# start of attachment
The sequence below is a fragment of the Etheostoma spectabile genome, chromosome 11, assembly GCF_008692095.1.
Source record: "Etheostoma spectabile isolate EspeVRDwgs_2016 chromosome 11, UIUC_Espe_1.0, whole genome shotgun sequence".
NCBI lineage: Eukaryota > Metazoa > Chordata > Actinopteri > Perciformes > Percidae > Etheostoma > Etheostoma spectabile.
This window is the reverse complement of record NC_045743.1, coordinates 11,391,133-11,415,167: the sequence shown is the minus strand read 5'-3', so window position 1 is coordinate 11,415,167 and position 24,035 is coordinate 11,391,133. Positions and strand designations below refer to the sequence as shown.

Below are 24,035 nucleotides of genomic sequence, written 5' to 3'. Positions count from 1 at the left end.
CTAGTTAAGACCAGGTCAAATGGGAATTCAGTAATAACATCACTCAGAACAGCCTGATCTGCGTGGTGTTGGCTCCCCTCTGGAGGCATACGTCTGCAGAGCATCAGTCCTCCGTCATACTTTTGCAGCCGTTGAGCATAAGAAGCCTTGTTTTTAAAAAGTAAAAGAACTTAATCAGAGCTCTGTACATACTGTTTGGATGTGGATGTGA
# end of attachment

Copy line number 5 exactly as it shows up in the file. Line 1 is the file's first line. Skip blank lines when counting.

Below are 24,035 nucleotides of genomic sequence, written 5' to 3'. Positions count from 1 at the left end.